§ Opening your eyes and looking at something you have seen before with a fresh perspective.

What are Affirmations?
Affirmations are declarative statements about something you now know, did, or intend to do. When you use an Affirmation you are not only being aware of your thoughts, but you are taking conscious control of them. When you say, write, read or even think of an Affirmation, you are, in effect, taking steps to acknowledge what is worthwhile about you.

Studies have shown that most of our daily thoughts are negative. Working with Affirmations makes you aware of how self-defeating thoughts chip away at your creativity. Affirmations help you create a new reality and visualize what you essentially want out of life.

Negativity can threaten your health and happiness. In fact, when you are not paying attention to your thinking, you are more liable to pessimistic and not realistic or optimistic. The more you are aware of what you are actually telling yourself, the more upbeat you will sound. Using command based phraseology, keeping the Affirmation in the present tense and making it reality based offers you more reinforcement. Repeatedly telling yourself that you are, or will be, deserving, healthy, and successful, the more your positive determination will flow. You’re more likely to see a bounce in your step and a lift in your life by using daily Affirmations.

What are Mindful Affirmations?
"Mindful Affirmations" (introduced in my book “Presence of Mind - Mindful Affirmations”, are not just inspirational sayings but, are thought provoking phrases that loosely derive from Mindfulness ideas of Dr. Jon Kabat-Zinn, who founded the medical and meditative models of Mindfulness. He came up with Eight Stations of Mindful Meditation:

§ Smile
§ Breathe
§ Arrive
§ Attend
§ Find the essence
§ Slow down
§ Listen
§ See things with a new perspective

Mindful Affirmations incorporate one or more of these active stations into each passage in order to support the Mindful notion of keeping an “open mind,” where possibilities have no limits. They are not meditations as used by Dr Zinn and others. Mindful Affirmations take ordinary Affirmations like “Your self-confidence will carry you on,” and make them more reality based so the reader can gradually acknowledge and accept the truth about their life. An example of expanding the above Affirmation into a Mindful Affirmation would be “I barely thought of my own self-worth until I saw myself going backwards in life. Letting myself go and losing all I had gained made me feel stuck and dependent. I now see how harnessing my self-esteem can help me not only find my way but, carry me through life.”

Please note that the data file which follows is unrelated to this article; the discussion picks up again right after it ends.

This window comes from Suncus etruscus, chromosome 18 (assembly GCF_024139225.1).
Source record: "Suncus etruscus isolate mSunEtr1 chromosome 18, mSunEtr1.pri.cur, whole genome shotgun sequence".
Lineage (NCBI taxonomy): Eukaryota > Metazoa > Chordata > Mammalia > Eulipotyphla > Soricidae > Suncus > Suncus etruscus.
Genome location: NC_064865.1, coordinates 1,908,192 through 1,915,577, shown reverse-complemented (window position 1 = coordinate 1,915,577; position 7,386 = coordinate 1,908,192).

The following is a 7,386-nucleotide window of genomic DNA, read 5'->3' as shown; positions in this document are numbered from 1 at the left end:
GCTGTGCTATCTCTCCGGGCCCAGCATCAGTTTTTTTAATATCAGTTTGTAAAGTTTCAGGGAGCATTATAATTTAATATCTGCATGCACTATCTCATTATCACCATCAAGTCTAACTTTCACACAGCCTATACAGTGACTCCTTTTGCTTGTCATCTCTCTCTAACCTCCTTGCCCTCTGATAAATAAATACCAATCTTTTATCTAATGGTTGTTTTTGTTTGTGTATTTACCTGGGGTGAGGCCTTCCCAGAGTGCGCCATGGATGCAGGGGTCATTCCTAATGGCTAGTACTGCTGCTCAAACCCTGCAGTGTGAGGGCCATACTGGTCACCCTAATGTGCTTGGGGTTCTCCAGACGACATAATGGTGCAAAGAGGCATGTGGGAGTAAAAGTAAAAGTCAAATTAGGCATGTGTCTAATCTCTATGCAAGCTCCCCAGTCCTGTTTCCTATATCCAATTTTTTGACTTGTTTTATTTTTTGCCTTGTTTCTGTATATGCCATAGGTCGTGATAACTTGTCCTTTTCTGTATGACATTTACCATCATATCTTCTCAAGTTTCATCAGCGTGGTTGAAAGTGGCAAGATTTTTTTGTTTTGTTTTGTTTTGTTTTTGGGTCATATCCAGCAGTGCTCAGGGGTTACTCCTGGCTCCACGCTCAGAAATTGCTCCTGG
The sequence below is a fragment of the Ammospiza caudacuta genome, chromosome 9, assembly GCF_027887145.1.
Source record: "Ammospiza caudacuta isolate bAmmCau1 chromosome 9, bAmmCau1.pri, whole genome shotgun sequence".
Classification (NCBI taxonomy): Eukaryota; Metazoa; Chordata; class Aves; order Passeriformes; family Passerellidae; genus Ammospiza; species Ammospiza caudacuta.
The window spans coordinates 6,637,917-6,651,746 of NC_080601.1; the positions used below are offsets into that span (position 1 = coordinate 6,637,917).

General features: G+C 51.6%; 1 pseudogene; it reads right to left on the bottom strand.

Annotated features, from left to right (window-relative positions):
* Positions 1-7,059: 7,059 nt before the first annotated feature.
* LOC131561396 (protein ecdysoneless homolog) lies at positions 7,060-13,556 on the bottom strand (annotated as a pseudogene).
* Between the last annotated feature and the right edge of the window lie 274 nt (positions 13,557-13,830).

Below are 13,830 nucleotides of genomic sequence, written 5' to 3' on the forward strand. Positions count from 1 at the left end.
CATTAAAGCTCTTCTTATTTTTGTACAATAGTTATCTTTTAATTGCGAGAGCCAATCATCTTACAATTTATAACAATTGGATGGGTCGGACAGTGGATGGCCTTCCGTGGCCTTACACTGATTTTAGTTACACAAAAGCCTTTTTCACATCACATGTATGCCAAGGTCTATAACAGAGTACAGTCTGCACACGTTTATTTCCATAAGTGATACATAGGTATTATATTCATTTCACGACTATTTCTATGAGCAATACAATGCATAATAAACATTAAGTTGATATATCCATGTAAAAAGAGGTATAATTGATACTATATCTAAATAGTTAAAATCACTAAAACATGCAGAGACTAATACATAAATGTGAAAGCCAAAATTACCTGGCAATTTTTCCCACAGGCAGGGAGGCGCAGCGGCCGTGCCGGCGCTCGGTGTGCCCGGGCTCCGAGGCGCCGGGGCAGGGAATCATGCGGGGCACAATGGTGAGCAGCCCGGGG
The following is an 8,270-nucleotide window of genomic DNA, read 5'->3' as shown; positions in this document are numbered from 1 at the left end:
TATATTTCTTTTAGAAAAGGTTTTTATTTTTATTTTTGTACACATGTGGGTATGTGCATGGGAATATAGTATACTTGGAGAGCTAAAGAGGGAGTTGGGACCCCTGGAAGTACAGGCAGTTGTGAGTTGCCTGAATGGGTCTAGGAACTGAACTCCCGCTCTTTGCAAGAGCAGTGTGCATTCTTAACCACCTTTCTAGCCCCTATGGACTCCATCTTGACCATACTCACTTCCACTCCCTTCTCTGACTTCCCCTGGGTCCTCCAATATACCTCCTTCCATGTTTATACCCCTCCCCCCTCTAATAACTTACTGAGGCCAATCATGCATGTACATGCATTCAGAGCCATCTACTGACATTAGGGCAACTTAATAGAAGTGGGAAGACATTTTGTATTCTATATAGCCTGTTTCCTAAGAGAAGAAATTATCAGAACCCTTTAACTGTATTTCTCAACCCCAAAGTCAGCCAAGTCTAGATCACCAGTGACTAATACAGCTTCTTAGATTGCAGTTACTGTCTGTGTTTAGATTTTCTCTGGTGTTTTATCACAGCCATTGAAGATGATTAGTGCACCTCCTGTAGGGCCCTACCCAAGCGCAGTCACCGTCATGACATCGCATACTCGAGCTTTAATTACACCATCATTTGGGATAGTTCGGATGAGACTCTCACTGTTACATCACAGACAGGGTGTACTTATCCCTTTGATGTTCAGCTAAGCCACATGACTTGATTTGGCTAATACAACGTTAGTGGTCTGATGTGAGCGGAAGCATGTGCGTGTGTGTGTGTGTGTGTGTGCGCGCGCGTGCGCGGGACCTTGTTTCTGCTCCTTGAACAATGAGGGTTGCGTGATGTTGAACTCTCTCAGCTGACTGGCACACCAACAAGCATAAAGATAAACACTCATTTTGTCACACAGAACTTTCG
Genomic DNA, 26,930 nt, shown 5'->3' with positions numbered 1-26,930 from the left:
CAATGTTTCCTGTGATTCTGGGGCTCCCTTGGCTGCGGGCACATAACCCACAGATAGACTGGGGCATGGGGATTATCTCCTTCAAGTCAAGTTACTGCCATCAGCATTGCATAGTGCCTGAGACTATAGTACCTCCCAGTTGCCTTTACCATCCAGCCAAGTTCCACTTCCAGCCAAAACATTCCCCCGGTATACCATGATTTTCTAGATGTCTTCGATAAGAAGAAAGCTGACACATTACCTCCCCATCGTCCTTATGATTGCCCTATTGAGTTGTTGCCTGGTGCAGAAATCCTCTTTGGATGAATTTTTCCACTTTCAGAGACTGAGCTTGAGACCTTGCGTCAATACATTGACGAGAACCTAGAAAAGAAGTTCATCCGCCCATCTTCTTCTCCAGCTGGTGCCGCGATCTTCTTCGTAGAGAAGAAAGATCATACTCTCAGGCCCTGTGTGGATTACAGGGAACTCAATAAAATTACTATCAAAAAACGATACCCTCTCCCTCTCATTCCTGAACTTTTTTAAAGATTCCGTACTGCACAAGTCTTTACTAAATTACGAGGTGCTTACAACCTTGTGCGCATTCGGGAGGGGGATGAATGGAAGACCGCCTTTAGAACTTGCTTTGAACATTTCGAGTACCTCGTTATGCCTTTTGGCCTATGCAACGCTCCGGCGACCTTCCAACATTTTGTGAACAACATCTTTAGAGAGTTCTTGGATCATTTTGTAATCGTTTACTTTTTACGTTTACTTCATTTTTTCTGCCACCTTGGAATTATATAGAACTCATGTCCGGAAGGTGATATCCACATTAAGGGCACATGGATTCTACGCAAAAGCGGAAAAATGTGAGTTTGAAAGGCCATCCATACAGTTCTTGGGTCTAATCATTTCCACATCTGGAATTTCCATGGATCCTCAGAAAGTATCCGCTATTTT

This phraseology helps to evoke not only the reader’s subconscious mind, but keeps the reader focused on the key of Mindfulness, just being in the moment.

Pain is about growth and is inevitable. Unfortunately, too many of us have become addicted to suffering … but suffering is optional! Mindful Affirmations make our conscious and subconscious minds look at our pain and release our fears about the unknown. Our inner subconscious mind has the desire for change but doesn’t know just what to change or how to do it. Our outer conscious mind desires to be relaxed, in balance and accept our state of affairs. When working in concert our two minds remove expectations/accusations and allow us to gently examine our feelings, thoughts and behaviors about the past without dwelling or being judgmental.

When Mindful Affirmations are written in the first person they can help the reader not only empathize with the writer, but slowly begin to accept and validate their own pain, saying inside themselves, “I guess I am not alone.” Mindful Affirmations not only break down the reader’s self-imposed isolation but offer them options for change such as in the passage, “I now see that responding rather than reacting will build a healthy interpersonal world for myself.”

It has been my clinical experience that each time I ask a patient to read a Mindful Affirmation, they mention to me that they now see their old problem in a different way. One of the core values of Mindfulness is to be able to see yourself and the world around you with a “new set of eyes.”

The focus is on accepting, commitment and learning (refers to "ACT" therapy) a new way of living or looking at life. Mindful Affirmations help the reader’s mind stay engaged while supporting the surrender of old baggage and unfulfilled expectations.